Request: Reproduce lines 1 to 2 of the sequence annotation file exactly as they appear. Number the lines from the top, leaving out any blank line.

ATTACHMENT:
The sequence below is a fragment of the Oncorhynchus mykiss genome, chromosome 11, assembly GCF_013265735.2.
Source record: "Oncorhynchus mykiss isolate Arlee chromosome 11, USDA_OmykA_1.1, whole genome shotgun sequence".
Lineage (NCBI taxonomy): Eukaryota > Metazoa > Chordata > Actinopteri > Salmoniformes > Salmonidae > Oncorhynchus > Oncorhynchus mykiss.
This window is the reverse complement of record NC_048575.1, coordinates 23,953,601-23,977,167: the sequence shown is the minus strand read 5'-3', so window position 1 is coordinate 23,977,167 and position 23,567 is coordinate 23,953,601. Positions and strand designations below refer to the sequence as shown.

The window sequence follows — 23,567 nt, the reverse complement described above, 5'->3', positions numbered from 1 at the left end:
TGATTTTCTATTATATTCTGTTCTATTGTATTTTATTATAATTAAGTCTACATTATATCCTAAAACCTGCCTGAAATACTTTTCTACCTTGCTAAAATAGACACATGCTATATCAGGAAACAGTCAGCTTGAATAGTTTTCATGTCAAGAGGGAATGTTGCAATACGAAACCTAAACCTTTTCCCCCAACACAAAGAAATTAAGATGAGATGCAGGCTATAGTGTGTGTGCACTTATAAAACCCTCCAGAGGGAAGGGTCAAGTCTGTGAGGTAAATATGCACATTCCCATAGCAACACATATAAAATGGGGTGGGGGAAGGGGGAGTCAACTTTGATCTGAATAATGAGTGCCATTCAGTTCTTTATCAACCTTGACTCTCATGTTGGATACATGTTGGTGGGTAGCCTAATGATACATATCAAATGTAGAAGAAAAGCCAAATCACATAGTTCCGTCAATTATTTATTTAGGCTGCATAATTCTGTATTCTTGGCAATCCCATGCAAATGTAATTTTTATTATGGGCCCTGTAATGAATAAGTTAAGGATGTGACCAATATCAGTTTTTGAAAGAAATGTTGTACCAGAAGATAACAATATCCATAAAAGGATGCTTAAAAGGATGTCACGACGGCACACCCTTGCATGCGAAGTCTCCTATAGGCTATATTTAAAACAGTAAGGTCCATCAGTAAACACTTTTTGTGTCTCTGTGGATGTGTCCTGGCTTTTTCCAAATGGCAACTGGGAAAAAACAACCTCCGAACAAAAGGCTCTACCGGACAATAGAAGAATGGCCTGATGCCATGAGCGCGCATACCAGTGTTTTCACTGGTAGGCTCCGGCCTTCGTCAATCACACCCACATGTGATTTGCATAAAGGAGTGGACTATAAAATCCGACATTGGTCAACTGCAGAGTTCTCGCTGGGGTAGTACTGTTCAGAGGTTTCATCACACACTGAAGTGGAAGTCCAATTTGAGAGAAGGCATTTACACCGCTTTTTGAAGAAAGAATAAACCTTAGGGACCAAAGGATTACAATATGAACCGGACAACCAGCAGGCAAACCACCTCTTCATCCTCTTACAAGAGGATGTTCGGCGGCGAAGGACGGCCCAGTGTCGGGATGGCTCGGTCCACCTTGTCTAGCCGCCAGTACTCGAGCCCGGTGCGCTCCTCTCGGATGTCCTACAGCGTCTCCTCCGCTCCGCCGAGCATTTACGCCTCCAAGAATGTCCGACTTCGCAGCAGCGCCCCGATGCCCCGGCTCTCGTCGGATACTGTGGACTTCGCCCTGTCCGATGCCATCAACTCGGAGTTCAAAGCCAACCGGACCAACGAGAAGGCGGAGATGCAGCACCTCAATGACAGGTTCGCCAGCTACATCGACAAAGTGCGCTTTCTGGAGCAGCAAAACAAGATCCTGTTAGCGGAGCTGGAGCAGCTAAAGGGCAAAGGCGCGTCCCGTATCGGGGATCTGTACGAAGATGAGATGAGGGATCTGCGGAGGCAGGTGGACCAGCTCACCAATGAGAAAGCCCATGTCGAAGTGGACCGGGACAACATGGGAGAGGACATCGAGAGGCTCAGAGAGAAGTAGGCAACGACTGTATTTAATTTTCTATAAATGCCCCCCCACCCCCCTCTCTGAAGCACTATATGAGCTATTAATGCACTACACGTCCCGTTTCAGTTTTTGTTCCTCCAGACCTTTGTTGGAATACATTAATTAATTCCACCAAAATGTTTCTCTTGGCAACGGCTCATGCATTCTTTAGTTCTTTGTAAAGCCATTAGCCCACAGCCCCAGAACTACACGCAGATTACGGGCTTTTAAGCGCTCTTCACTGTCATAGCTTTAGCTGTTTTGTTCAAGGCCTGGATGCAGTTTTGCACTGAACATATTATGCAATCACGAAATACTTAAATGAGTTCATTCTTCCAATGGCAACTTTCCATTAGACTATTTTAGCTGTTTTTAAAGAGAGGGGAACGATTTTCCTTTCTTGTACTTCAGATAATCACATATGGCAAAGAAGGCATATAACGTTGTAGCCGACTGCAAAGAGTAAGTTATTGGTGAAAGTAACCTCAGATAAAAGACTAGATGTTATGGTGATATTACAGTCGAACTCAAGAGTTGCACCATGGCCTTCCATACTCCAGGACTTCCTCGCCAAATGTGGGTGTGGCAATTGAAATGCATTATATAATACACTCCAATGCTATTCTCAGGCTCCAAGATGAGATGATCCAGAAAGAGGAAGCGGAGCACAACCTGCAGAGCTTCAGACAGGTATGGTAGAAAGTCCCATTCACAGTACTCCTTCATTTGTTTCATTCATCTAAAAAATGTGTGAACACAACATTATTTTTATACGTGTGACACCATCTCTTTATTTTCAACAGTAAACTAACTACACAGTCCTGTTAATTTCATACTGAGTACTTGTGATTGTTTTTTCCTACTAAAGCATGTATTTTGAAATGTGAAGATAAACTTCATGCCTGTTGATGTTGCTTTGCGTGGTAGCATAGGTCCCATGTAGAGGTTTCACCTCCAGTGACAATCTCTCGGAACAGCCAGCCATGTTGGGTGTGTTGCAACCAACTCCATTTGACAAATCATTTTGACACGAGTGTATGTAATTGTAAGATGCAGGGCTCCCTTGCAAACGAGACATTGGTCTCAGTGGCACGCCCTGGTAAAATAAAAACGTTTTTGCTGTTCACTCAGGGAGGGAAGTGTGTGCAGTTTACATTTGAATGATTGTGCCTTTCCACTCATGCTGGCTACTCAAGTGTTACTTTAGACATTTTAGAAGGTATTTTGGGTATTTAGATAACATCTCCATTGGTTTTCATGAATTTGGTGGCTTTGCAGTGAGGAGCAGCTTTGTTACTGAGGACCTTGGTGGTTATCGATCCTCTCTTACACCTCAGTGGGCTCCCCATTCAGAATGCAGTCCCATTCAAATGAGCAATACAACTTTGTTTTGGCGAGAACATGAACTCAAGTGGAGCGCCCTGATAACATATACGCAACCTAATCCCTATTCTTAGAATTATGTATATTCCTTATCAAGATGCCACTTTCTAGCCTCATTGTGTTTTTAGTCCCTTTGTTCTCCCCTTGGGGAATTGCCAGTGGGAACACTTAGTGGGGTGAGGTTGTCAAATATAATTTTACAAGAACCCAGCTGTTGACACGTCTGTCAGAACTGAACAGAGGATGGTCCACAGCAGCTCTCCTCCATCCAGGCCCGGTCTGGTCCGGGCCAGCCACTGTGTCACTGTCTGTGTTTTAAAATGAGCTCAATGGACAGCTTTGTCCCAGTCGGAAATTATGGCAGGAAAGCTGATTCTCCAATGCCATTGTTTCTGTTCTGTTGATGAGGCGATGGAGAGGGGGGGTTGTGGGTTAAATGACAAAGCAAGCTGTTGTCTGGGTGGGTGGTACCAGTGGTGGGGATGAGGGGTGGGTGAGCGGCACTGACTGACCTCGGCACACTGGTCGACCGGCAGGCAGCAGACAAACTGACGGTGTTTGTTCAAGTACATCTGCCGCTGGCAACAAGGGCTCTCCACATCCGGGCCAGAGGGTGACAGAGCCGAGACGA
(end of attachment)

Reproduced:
The sequence below is a fragment of the Oncorhynchus mykiss genome, chromosome 11, assembly GCF_013265735.2.
Source record: "Oncorhynchus mykiss isolate Arlee chromosome 11, USDA_OmykA_1.1, whole genome shotgun sequence".